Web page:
Extended Ex-Gays Study Presented at APA

The American Psychological Association conference just wrapped up. This morning I presented (with my co-author, Stan Jones) findings from the 6 to 7 year follow-up of the Exodus study. The study is a longitudinal and prospective look at efforts to change sexual orientation through involvement in ministries affiliated with Exodus International. The book covered the first 3 years of attempted change; the paper is the 6 to 7 year follow-up. Here is the pdf of the paper session (thanks, WT, for creating the pdf).

Here are a few highlights:

  • The current presentation provided an update on 63 subjects (a 6-7 year retention rate of 64%);
  • Data is provided on Phase 1 subpopulation (<1 year involvement in current ministry at Time 1); Truly Gay subpopulation (above the scale midpoint at Time 1 for measures of homosexual attraction, and past homosexual behavior, and previous gay identity); the whole population;
  • On multiple measures (Kinsey and Shively & DeCecco scales), subjects experienced statistically significant change way from a homosexual orientation. The change toward heterosexuality was not a strong as the change away from homosexuality for those who reported such change. Results for the Phase 1 subpopulation were not statistically significant;
  • Subjects did not report an increase in distress on average for making the change attempt. When changes were present, it was in the direction of improved psychological status (for the Whole population and the Truly Gay subpopulation);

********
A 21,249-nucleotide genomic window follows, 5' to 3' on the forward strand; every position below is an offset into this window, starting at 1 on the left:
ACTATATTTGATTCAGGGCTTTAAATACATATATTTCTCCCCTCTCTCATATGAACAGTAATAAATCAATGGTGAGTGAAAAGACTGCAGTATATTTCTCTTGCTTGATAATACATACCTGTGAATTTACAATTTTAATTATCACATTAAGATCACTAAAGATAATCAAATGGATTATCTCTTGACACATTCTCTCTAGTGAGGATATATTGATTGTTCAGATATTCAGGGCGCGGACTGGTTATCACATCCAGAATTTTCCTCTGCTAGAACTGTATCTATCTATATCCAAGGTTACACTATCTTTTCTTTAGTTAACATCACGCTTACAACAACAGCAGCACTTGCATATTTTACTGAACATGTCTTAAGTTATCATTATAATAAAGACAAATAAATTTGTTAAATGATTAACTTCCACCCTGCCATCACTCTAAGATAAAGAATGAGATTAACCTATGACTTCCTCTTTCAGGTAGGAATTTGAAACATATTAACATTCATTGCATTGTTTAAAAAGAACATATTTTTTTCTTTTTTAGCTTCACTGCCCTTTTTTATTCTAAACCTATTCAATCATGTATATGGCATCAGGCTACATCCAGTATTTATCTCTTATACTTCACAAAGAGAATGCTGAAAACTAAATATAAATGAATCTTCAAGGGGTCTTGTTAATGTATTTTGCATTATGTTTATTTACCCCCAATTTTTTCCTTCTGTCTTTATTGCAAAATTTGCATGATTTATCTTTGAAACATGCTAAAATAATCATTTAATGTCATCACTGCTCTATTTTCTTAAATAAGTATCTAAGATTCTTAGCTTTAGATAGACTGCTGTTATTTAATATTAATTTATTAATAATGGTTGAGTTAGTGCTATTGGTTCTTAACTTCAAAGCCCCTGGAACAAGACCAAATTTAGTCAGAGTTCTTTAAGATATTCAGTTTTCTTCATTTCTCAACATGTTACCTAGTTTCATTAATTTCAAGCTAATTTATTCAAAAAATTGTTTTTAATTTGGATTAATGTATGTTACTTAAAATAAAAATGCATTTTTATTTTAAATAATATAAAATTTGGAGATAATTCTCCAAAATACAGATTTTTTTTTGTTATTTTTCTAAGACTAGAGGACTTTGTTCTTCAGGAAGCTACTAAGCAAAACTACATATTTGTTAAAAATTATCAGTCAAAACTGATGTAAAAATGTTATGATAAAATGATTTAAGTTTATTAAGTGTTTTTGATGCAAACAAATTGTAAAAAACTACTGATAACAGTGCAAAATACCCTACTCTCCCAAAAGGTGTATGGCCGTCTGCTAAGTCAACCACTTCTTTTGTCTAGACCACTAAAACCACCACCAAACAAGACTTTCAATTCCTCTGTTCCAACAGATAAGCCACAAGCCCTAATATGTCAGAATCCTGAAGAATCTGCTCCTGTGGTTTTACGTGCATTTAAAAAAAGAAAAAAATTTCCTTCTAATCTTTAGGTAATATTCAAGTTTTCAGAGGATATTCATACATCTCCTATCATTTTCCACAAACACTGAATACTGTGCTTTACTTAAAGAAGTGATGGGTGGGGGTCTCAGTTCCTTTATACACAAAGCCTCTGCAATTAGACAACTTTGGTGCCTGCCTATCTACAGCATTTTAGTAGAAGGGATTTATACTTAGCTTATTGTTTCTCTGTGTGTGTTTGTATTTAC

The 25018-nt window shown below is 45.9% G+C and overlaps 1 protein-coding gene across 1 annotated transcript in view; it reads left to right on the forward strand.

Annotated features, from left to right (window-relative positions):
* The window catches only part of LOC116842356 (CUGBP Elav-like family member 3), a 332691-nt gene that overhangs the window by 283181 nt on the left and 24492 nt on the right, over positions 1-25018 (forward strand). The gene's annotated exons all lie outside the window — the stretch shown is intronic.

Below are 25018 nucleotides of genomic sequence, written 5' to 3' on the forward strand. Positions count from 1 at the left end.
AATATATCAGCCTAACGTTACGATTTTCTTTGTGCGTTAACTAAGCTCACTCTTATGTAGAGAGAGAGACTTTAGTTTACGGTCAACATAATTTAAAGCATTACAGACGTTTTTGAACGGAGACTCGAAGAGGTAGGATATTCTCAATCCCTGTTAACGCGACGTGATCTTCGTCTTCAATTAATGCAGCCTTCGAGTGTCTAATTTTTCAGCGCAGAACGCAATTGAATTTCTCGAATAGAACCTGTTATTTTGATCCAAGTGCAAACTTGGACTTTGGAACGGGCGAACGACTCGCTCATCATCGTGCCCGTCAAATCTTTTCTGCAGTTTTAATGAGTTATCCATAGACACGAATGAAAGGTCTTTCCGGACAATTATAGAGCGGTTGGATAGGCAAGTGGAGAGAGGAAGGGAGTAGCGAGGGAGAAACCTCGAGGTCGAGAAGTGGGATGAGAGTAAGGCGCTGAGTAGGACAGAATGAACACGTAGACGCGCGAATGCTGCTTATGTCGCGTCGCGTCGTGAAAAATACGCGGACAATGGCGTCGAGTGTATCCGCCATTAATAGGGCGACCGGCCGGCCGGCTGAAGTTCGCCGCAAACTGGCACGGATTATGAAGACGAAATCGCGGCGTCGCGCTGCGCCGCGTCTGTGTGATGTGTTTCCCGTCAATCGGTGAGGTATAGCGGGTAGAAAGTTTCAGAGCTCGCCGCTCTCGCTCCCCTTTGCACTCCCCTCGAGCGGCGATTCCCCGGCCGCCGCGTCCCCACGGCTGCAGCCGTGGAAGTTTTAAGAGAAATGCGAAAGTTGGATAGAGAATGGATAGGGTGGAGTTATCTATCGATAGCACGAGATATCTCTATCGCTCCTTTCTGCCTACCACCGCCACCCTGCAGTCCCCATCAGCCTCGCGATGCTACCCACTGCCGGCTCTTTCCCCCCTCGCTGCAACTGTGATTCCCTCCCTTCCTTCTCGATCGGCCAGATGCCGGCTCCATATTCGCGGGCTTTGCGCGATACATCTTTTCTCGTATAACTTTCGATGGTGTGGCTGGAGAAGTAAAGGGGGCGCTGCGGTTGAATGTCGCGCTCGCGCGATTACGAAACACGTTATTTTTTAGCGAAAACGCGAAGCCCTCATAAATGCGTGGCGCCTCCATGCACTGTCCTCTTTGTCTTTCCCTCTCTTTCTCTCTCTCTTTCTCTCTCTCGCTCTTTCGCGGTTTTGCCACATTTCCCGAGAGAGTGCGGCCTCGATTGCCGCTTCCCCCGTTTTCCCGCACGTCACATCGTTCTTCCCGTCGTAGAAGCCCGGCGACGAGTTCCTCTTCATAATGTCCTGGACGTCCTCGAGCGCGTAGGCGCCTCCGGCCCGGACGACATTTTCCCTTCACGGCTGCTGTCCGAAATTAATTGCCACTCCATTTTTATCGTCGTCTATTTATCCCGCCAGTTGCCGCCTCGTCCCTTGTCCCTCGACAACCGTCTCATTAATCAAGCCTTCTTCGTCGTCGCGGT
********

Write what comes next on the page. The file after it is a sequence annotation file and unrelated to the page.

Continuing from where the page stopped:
• Subjects indicated which category described their experience (the categories were created by the researchers at Time 3). Here’s the breakdown at  Time 6 by self-categorization:
    • Success: Conversion (23%) – substantial reduction in homosexual attraction and substantial conversion to heterosexual attraction and functioning;
    • Success: Chastity (30%) – reduced homosexual attraction allowing for chastity without distress;
    • Continuing (16%) – modest decrease in homosexual attraction but not enough to say successful; still attempting change;
    • Non-response (7%) – no change so far – unsure which direction to go;
    • Failure: Confusion (5%) – no change; no longer attempting change; not yet embraced gay identity; and
    • Failure: Gay Identity (20%) – no change; no longer attempting change; identify as gay (NOTE: not intended as “failure” in the true sense of the word; rather, with reference to stated goals of ministry);

Toward the end of the paper we discuss how to understand chastity from a Christian worldview, a more pessimistic view of the data (focusing only/principally on Phase 1 participants), and understanding the data with reference to sexual identity. The paper closes with noting the importance of putting information in the hands of the consumer and making a number of options available.

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